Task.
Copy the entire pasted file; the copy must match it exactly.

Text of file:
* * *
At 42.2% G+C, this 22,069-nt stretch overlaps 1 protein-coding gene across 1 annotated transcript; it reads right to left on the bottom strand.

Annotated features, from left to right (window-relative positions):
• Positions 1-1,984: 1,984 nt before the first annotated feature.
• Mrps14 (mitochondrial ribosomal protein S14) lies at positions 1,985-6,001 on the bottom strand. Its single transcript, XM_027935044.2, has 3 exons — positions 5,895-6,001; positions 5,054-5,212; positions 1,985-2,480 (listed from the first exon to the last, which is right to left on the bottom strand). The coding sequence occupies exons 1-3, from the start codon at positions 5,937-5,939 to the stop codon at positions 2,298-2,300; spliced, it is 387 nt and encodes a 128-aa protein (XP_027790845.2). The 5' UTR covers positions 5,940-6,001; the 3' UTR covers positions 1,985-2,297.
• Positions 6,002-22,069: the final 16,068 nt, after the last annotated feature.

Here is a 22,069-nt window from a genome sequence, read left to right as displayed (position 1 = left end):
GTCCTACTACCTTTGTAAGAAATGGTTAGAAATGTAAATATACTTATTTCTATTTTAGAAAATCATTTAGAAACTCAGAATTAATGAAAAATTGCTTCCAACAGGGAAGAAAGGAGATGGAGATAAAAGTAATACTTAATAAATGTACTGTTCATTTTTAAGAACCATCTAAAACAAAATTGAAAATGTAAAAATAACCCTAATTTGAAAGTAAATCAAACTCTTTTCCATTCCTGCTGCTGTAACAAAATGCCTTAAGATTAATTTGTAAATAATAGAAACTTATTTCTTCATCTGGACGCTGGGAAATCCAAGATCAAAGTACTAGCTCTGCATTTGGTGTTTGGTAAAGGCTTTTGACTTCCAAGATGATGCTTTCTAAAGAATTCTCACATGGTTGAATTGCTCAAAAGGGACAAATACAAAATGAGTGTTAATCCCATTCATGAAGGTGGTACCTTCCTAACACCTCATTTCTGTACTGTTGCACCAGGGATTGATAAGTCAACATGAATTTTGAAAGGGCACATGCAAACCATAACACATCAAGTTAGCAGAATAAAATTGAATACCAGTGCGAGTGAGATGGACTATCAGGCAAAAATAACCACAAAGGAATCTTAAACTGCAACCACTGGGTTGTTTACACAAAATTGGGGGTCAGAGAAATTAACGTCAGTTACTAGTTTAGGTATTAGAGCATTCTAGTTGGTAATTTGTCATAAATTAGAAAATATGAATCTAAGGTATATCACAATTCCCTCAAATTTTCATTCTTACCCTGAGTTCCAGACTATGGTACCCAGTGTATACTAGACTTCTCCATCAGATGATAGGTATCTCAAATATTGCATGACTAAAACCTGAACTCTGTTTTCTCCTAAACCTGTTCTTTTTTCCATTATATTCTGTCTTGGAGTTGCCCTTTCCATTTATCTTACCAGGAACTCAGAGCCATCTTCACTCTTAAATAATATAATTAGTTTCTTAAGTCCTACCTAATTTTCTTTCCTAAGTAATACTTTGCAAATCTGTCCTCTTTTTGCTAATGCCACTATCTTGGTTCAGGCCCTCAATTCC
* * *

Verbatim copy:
At 42.2% G+C, this 22,069-nt stretch overlaps 1 protein-coding gene across 1 annotated transcript; it reads right to left on the bottom strand.

Annotated features, from left to right (window-relative positions):
• Positions 1-1,984: 1,984 nt before the first annotated feature.
• Mrps14 (mitochondrial ribosomal protein S14) lies at positions 1,985-6,001 on the bottom strand. Its single transcript, XM_027935044.2, has 3 exons — positions 5,895-6,001; positions 5,054-5,212; positions 1,985-2,480 (listed from the first exon to the last, which is right to left on the bottom strand). The coding sequence occupies exons 1-3, from the start codon at positions 5,937-5,939 to the stop codon at positions 2,298-2,300; spliced, it is 387 nt and encodes a 128-aa protein (XP_027790845.2). The 5' UTR covers positions 5,940-6,001; the 3' UTR covers positions 1,985-2,297.
• Positions 6,002-22,069: the final 16,068 nt, after the last annotated feature.

Here is a 22,069-nt window from a genome sequence, read left to right as displayed (position 1 = left end):
GTCCTACTACCTTTGTAAGAAATGGTTAGAAATGTAAATATACTTATTTCTATTTTAGAAAATCATTTAGAAACTCAGAATTAATGAAAAATTGCTTCCAACAGGGAAGAAAGGAGATGGAGATAAAAGTAATACTTAATAAATGTACTGTTCATTTTTAAGAACCATCTAAAACAAAATTGAAAATGTAAAAATAACCCTAATTTGAAAGTAAATCAAACTCTTTTCCATTCCTGCTGCTGTAACAAAATGCCTTAAGATTAATTTGTAAATAATAGAAACTTATTTCTTCATCTGGACGCTGGGAAATCCAAGATCAAAGTACTAGCTCTGCATTTGGTGTTTGGTAAAGGCTTTTGACTTCCAAGATGATGCTTTCTAAAGAATTCTCACATGGTTGAATTGCTCAAAAGGGACAAATACAAAATGAGTGTTAATCCCATTCATGAAGGTGGTACCTTCCTAACACCTCATTTCTGTACTGTTGCACCAGGGATTGATAAGTCAACATGAATTTTGAAAGGGCACATGCAAACCATAACACATCAAGTTAGCAGAATAAAATTGAATACCAGTGCGAGTGAGATGGACTATCAGGCAAAAATAACCACAAAGGAATCTTAAACTGCAACCACTGGGTTGTTTACACAAAATTGGGGGTCAGAGAAATTAACGTCAGTTACTAGTTTAGGTATTAGAGCATTCTAGTTGGTAATTTGTCATAAATTAGAAAATATGAATCTAAGGTATATCACAATTCCCTCAAATTTTCATTCTTACCCTGAGTTCCAGACTATGGTACCCAGTGTATACTAGACTTCTCCATCAGATGATAGGTATCTCAAATATTGCATGACTAAAACCTGAACTCTGTTTTCTCCTAAACCTGTTCTTTTTTCCATTATATTCTGTCTTGGAGTTGCCCTTTCCATTTATCTTACCAGGAACTCAGAGCCATCTTCACTCTTAAATAATATAATTAGTTTCTTAAGTCCTACCTAATTTTCTTTCCTAAGTAATACTTTGCAAATCTGTCCTCTTTTTGCTAATGCCACTATCTTGGTTCAGGCCCTCAATTCC